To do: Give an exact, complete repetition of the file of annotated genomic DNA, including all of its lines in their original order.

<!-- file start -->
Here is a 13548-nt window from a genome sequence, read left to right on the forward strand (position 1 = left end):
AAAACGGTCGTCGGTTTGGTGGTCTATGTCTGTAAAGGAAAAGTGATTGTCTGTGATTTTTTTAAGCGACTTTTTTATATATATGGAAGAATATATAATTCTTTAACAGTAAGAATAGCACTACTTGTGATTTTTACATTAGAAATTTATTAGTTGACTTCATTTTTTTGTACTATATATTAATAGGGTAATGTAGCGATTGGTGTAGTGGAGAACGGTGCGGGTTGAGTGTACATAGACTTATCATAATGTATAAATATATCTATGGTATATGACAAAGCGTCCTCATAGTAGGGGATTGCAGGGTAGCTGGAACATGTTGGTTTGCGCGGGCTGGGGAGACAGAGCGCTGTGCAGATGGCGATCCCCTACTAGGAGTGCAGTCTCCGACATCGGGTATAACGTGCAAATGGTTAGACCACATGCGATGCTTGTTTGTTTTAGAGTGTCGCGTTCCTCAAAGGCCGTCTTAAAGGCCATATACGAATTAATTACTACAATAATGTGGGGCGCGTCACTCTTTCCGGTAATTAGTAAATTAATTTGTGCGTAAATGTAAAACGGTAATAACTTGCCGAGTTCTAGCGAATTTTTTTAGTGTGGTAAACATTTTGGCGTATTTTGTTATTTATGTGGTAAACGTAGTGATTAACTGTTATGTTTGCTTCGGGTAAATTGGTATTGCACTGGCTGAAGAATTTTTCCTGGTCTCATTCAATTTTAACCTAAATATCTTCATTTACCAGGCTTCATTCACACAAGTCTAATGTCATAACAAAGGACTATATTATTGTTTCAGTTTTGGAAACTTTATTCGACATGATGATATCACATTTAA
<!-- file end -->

Here is a 13548-nt window from a genome sequence, read left to right on the forward strand (position 1 = left end):
AAAACGGTCGTCGGTTTGGTGGTCTATGTCTGTAAAGGAAAAGTGATTGTCTGTGATTTTTTTAAGCGACTTTTTTATATATATGGAAGAATATATAATTCTTTAACAGTAAGAATAGCACTACTTGTGATTTTTACATTAGAAATTTATTAGTTGACTTCATTTTTTTGTACTATATATTAATAGGGTAATGTAGCGATTGGTGTAGTGGAGAACGGTGCGGGTTGAGTGTACATAGACTTATCATAATGTATAAATATATCTATGGTATATGACAAAGCGTCCTCATAGTAGGGGATTGCAGGGTAGCTGGAACATGTTGGTTTGCGCGGGCTGGGGAGACAGAGCGCTGTGCAGATGGCGATCCCCTACTAGGAGTGCAGTCTCCGACATCGGGTATAACGTGCAAATGGTTAGACCACATGCGATGCTTGTTTGTTTTAGAGTGTCGCGTTCCTCAAAGGCCGTCTTAAAGGCCATATACGAATTAATTACTACAATAATGTGGGGCGCGTCACTCTTTCCGGTAATTAGTAAATTAATTTGTGCGTAAATGTAAAACGGTAATAACTTGCCGAGTTCTAGCGAATTTTTTTAGTGTGGTAAACATTTTGGCGTATTTTGTTATTTATGTGGTAAACGTAGTGATTAACTGTTATGTTTGCTTCGGGTAAATTGGTATTGCACTGGCTGAAGAATTTTTCCTGGTCTCATTCAATTTTAACCTAAATATCTTCATTTACCAGGCTTCATTCACACAAGTCTAATGTCATAACAAAGGACTATATTATTGTTTCAGTTTTGGAAACTTTATTCGACATGATGATATCACATTTAA